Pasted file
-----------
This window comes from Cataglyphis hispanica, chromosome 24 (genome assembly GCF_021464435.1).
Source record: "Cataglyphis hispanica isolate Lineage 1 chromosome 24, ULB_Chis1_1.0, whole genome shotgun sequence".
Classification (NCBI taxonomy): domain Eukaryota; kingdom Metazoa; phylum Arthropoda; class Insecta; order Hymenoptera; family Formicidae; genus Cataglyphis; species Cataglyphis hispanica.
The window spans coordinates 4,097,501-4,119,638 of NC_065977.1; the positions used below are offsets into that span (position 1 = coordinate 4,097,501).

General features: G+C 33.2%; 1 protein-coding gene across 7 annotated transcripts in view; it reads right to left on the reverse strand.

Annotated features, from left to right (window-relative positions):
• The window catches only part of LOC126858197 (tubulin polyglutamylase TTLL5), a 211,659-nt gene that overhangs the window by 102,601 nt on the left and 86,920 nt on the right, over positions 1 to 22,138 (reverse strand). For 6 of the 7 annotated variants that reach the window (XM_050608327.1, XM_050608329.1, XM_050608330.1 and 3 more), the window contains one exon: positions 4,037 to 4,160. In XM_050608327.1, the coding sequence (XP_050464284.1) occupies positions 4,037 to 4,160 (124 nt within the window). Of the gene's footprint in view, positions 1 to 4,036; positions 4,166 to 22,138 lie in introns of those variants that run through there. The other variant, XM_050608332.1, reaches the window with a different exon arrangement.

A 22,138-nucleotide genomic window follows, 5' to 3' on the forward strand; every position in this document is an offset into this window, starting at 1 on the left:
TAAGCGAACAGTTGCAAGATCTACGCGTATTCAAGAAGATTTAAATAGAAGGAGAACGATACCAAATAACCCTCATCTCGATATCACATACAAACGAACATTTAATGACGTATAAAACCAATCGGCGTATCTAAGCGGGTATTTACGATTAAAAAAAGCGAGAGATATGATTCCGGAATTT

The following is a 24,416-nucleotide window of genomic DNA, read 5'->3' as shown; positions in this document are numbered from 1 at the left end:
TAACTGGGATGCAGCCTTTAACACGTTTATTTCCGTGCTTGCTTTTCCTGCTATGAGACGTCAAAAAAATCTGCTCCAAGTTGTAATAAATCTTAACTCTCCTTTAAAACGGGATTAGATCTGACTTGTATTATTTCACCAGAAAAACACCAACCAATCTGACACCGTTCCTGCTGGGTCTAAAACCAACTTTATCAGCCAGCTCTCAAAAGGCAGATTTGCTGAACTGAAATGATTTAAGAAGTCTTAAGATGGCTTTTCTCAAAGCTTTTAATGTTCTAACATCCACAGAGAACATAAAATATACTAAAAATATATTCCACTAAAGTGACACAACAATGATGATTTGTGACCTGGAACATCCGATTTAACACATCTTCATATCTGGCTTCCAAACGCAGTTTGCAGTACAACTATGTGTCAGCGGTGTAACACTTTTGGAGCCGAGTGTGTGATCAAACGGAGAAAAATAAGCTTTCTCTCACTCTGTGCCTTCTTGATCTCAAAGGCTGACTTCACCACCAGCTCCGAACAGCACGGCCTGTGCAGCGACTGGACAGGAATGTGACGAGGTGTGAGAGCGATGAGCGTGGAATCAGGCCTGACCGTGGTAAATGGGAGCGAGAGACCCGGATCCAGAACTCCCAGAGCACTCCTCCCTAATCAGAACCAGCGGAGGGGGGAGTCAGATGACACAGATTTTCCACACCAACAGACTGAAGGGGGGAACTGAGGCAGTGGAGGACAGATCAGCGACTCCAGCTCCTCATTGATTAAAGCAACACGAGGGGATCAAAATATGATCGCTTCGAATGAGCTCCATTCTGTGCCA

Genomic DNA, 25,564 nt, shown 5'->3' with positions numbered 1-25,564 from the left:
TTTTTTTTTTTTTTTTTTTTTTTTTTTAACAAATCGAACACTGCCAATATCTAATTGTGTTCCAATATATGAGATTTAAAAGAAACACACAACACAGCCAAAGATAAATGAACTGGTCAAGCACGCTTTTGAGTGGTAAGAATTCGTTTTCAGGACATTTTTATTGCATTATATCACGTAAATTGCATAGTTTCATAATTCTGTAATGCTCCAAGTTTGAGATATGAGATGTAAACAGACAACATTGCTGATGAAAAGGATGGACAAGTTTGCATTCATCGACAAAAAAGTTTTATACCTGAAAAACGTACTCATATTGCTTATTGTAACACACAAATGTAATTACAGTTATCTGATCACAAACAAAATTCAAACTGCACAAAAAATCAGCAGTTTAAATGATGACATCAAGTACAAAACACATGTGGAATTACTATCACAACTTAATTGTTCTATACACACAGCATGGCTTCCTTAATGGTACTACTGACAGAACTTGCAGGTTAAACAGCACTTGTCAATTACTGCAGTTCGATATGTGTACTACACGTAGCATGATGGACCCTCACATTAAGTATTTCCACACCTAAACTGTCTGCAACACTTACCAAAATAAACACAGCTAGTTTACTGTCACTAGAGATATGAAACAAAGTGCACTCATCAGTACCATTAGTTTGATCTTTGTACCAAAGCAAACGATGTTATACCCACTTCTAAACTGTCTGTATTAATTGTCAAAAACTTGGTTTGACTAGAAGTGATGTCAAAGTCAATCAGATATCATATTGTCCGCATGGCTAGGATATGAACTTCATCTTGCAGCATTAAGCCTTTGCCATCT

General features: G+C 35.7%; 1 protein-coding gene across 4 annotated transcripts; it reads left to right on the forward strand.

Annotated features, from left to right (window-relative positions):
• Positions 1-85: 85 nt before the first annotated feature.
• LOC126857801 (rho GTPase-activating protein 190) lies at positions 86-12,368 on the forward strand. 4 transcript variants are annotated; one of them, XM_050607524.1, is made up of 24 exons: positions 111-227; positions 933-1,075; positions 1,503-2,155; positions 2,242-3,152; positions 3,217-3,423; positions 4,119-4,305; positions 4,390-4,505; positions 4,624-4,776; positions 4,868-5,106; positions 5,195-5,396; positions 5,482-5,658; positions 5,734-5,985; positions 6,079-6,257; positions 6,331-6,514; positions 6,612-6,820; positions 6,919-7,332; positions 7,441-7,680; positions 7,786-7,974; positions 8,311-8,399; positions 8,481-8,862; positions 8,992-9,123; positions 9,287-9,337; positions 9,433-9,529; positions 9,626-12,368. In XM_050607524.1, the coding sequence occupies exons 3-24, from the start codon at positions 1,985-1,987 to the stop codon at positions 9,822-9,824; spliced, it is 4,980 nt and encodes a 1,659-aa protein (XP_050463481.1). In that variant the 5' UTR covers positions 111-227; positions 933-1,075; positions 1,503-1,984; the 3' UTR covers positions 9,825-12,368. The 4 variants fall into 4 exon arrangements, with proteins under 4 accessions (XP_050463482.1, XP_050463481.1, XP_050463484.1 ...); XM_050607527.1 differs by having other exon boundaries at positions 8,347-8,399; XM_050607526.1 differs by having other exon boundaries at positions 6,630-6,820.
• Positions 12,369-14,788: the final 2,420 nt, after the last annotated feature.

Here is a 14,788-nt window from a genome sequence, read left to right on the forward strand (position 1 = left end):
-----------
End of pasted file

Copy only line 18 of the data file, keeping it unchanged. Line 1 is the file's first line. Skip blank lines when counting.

• Positions 12,369-14,788: the final 2,420 nt, after the last annotated feature.